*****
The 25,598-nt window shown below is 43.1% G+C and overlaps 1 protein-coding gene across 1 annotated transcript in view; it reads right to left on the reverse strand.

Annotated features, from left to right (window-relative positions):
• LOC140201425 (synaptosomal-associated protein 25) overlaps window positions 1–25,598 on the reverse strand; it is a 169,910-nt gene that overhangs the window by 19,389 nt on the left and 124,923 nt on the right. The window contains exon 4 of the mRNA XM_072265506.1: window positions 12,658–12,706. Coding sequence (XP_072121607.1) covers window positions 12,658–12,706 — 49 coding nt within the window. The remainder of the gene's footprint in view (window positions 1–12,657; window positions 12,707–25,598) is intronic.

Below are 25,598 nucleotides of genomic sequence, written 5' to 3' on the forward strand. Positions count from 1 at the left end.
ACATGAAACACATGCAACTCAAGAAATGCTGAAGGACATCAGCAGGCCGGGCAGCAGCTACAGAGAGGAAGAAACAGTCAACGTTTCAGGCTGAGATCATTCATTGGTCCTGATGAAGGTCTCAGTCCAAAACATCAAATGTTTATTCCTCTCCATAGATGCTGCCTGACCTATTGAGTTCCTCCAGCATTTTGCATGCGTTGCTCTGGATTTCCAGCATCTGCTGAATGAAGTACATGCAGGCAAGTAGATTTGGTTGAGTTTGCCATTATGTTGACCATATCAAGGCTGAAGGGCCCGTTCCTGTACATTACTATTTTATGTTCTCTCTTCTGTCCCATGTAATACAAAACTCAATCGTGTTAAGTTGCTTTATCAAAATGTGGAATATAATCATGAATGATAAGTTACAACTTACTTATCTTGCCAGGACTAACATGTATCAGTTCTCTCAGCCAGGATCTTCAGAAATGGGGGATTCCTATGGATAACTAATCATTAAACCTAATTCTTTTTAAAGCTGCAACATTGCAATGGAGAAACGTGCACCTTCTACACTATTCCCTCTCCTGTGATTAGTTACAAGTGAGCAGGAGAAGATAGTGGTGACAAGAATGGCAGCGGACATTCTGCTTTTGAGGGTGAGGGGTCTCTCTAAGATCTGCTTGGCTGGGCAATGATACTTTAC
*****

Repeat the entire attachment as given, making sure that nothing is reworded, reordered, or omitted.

The 25,598-nt window shown below is 43.1% G+C and overlaps 1 protein-coding gene across 1 annotated transcript in view; it reads right to left on the reverse strand.

Annotated features, from left to right (window-relative positions):
• LOC140201425 (synaptosomal-associated protein 25) overlaps window positions 1–25,598 on the reverse strand; it is a 169,910-nt gene that overhangs the window by 19,389 nt on the left and 124,923 nt on the right. The window contains exon 4 of the mRNA XM_072265506.1: window positions 12,658–12,706. Coding sequence (XP_072121607.1) covers window positions 12,658–12,706 — 49 coding nt within the window. The remainder of the gene's footprint in view (window positions 1–12,657; window positions 12,707–25,598) is intronic.

Below are 25,598 nucleotides of genomic sequence, written 5' to 3' on the forward strand. Positions count from 1 at the left end.
ACATGAAACACATGCAACTCAAGAAATGCTGAAGGACATCAGCAGGCCGGGCAGCAGCTACAGAGAGGAAGAAACAGTCAACGTTTCAGGCTGAGATCATTCATTGGTCCTGATGAAGGTCTCAGTCCAAAACATCAAATGTTTATTCCTCTCCATAGATGCTGCCTGACCTATTGAGTTCCTCCAGCATTTTGCATGCGTTGCTCTGGATTTCCAGCATCTGCTGAATGAAGTACATGCAGGCAAGTAGATTTGGTTGAGTTTGCCATTATGTTGACCATATCAAGGCTGAAGGGCCCGTTCCTGTACATTACTATTTTATGTTCTCTCTTCTGTCCCATGTAATACAAAACTCAATCGTGTTAAGTTGCTTTATCAAAATGTGGAATATAATCATGAATGATAAGTTACAACTTACTTATCTTGCCAGGACTAACATGTATCAGTTCTCTCAGCCAGGATCTTCAGAAATGGGGGATTCCTATGGATAACTAATCATTAAACCTAATTCTTTTTAAAGCTGCAACATTGCAATGGAGAAACGTGCACCTTCTACACTATTCCCTCTCCTGTGATTAGTTACAAGTGAGCAGGAGAAGATAGTGGTGACAAGAATGGCAGCGGACATTCTGCTTTTGAGGGTGAGGGGTCTCTCTAAGATCTGCTTGGCTGGGCAATGATACTTTAC